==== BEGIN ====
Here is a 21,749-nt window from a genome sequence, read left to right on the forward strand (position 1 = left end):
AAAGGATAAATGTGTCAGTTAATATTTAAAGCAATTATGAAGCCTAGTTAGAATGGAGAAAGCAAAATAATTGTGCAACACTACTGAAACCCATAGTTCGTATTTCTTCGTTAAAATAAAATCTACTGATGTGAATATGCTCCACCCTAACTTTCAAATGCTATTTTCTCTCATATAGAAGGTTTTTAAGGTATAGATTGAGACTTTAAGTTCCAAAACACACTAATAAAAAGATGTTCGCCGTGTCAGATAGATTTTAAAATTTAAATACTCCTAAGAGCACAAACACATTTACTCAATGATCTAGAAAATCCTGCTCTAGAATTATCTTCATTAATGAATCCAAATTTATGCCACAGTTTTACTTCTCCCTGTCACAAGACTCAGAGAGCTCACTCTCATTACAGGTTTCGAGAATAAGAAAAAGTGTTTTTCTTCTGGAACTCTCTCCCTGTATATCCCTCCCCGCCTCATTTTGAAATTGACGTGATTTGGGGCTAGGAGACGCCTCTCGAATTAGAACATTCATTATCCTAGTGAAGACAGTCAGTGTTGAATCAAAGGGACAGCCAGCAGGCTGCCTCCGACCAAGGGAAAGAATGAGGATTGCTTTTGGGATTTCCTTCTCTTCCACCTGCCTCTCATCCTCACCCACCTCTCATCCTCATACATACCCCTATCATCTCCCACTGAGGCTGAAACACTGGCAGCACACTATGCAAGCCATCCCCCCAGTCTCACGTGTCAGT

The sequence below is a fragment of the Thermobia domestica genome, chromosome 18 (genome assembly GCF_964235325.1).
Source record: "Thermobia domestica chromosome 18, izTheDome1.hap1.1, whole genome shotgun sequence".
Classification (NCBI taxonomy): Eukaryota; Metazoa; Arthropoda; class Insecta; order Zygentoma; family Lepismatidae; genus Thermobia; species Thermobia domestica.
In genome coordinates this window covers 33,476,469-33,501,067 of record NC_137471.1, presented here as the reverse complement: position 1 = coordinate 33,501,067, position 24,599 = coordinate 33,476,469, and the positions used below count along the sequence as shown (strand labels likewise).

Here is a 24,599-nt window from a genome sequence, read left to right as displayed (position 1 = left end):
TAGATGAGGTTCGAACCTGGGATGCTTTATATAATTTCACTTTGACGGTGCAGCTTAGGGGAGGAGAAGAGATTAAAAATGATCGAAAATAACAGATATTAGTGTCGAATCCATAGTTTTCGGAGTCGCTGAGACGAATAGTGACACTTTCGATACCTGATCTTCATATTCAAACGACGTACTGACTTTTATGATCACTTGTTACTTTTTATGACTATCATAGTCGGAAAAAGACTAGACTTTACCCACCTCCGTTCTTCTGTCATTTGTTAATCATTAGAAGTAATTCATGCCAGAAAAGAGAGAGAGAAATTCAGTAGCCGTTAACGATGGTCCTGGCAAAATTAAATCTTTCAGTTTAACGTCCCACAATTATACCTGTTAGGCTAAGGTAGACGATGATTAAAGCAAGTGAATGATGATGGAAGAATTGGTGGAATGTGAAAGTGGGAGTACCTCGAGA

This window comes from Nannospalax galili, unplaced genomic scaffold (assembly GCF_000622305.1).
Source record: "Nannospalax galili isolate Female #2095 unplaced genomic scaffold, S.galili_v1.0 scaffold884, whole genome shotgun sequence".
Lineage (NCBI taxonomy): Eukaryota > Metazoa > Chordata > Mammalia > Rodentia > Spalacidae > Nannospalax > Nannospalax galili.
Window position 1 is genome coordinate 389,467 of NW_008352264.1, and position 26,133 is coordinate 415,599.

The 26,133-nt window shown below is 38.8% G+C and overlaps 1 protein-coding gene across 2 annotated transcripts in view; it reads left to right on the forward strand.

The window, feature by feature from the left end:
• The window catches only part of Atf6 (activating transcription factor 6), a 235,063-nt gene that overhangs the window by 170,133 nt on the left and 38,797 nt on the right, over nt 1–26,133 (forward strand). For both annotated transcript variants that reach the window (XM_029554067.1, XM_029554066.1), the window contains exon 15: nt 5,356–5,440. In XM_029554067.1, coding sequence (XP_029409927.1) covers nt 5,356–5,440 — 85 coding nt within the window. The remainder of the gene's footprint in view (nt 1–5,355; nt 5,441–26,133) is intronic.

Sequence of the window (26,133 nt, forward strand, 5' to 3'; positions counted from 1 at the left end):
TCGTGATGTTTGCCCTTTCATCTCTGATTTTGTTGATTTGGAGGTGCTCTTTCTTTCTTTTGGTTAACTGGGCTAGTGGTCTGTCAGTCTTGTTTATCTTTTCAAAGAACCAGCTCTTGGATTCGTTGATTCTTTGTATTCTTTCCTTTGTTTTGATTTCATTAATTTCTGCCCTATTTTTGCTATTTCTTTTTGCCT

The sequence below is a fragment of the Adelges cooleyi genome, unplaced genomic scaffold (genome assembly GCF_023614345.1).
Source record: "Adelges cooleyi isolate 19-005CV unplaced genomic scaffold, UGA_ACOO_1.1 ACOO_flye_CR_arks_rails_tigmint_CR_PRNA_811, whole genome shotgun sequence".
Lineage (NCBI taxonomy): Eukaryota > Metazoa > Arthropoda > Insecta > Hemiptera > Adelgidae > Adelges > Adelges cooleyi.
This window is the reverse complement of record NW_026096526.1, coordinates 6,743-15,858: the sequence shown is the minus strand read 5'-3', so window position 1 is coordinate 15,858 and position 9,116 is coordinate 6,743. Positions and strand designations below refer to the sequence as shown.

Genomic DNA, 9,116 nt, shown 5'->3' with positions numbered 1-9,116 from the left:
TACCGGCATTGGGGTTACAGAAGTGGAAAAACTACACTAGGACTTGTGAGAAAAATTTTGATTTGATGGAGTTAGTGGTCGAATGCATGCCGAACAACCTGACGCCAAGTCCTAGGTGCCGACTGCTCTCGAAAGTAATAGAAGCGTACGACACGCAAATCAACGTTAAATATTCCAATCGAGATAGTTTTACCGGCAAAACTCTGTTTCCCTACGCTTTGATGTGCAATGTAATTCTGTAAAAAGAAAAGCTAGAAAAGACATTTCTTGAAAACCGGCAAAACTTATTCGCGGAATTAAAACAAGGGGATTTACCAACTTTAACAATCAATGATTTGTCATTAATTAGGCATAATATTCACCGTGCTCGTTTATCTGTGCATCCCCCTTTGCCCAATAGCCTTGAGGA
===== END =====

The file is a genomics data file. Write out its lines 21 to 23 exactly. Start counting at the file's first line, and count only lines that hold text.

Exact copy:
This window is the reverse complement of record NW_026096526.1, coordinates 6,743-15,858: the sequence shown is the minus strand read 5'-3', so window position 1 is coordinate 15,858 and position 9,116 is coordinate 6,743. Positions and strand designations below refer to the sequence as shown.

Genomic DNA, 9,116 nt, shown 5'->3' with positions numbered 1-9,116 from the left:
TACCGGCATTGGGGTTACAGAAGTGGAAAAACTACACTAGGACTTGTGAGAAAAATTTTGATTTGATGGAGTTAGTGGTCGAATGCATGCCGAACAACCTGACGCCAAGTCCTAGGTGCCGACTGCTCTCGAAAGTAATAGAAGCGTACGACACGCAAATCAACGTTAAATATTCCAATCGAGATAGTTTTACCGGCAAAACTCTGTTTCCCTACGCTTTGATGTGCAATGTAATTCTGTAAAAAGAAAAGCTAGAAAAGACATTTCTTGAAAACCGGCAAAACTTATTCGCGGAATTAAAACAAGGGGATTTACCAACTTTAACAATCAATGATTTGTCATTAATTAGGCATAATATTCACCGTGCTCGTTTATCTGTGCATCCCCCTTTGCCCAATAGCCTTGAGGA